England & Wales' NHS Pay Rises Announced

Alan Jones & Tim Locke

July 21, 2021

Editor's note, 21 July 2021: This article was updated with new information.

NHS staff in England are to receive a 3% pay increase after a day of confusion ended with an announcement that the Government had accepted recommendations from the pay review body.

Wales has also accepted the recommendations.

An expected Commons statement at lunchtime failed to materialise, but a few hours later the Department for Health and Social Care issued a press release saying a 3% rise will be paid, backdated to April when the increase was due.

It will be paid to staff including nurses, paramedics, consultants, dentists, and salaried GPs.

England's Health and Social Care Secretary Sajid Javid said: “NHS staff are rightly receiving a pay rise this year despite the wider public sector pay pause, in recognition of their extraordinary efforts.

“We asked the independent pay review bodies for their recommendations and I’m pleased to accept them in full, with a 3% pay rise for all staff in scope, from doctors and nurses to paramedics and porters.

“We will back the NHS as we focus our efforts on getting through this pandemic and tackling the backlog of other health problems that has built up. I will continue to do everything I can to support all those in our health service who are working so tirelessly to care for patients.”

Minister for care Helen Whately said: “I am determined to make the NHS the best place to work for all our staff and we continue to invest in recruitment and retention with over 45,300 more staff in the NHS now compared to a year ago, including nearly 9000 more nurses and over 4000 more doctors.

“Our NHS staff have worked incredibly hard to fight the pandemic for over 18 months and I’m glad to confirm we are accepting the pay review body’s recommendations in full this year, so staff in their remit will receive a 3% pay rise.”

Doctors' Pay

The BMA said it is "hugely disappointed" by the pay rise.

Council Chair Dr Chaand Nagpaul said: "It is disappointing that today’s announcement of a 3% pay uplift for doctors in England does not adequately recognise the extraordinary contribution of doctors working in the most challenging period in their professional loves. Doctors have risked their health, and some have even lost their lives as they have worked to treat patients and protect the nation against a deadly virus. Scores of doctors have not taken annual leave and have worked extra hours without pay as they served the nation. Now they face a gruelling year ahead with millions of patients on waiting lists, and the country in the midst of another COVID-19 wave.  

"Our members have been left exhausted, burned out and on the verge of physical and mental breaking point by the past 18 months. Junior doctors and GPs on multi-year pay deals in England have given just as much of themselves as all doctors  to care for their patients – and yet have been callously disregarded in this pay award and will receive less than their peers. In All doctors, including those on multi-year pay deals, have given the same care to their patients. In recognition the Government should now ensure they are all given the same fair pay uplift and it is something we will be calling upon Government to review and think again in the coming days."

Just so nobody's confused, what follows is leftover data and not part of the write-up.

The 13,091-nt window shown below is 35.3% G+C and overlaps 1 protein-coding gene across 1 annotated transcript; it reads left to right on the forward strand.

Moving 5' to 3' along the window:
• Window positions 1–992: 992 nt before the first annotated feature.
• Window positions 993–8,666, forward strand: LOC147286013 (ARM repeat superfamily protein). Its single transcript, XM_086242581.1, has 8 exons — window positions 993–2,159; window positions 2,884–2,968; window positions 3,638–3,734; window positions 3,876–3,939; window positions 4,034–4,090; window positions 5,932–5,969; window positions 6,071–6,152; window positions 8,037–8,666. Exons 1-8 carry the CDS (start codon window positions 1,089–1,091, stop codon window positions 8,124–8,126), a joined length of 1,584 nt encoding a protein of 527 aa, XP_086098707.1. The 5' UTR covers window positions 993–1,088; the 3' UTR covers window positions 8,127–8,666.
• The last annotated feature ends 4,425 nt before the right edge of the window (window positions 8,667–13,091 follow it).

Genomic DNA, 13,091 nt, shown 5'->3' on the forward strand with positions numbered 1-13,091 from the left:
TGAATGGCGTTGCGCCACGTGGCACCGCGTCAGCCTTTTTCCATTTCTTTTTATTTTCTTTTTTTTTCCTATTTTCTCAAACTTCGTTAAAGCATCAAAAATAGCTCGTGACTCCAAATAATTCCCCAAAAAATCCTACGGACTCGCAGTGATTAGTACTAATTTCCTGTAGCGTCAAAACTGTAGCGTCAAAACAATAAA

BMA Consultants Committee Chair Elect Dr Vishal Sharma said: "Although today’s announcement is testament to the thousands of our members who made their views crystal clear when the Government first suggested giving a paltry 1% uplift in March, it still falls short of the at least 5% uplift that the BMA’s consultants committee had called for, and given the predicted rates of inflation, it should be seen for what it is - another effective pay cut. It is extremely disappointing that the Government has once again failed to address the long-term pay erosion that consultants in England have faced over the last decade."

The chair of the Junior Doctors Committee, Dr Sarah Hallett, said: "The burden shouldered by junior doctors during the pandemic has been immense, and therefore the Government’s decision to exclude them from the pay uplift announced today is nothing short of insulting." 

DHSC said the pay review body "was not asked to make pay recommendations for those Specialty and Associate Specialist (SAS) doctors who have transferred over to the new SAS contract, or doctors and dentists in training, as these groups are in respective multi-year pay and contract reform deals.

It said the SAS deal "offers doctors faster progression to the top of the pay scales with meaningful increases at each progression point. The introduction of a new senior SAS grade improves opportunities for career progression. The agreement also introduces safeguards and additional annual leave to support health and wellbeing."

It said GPs are subject to a 5-year investment agreement (to 2023/24) between NHS England and the British Medical Association (BMA) and therefore no pay recommendation has been sought for GP contractors.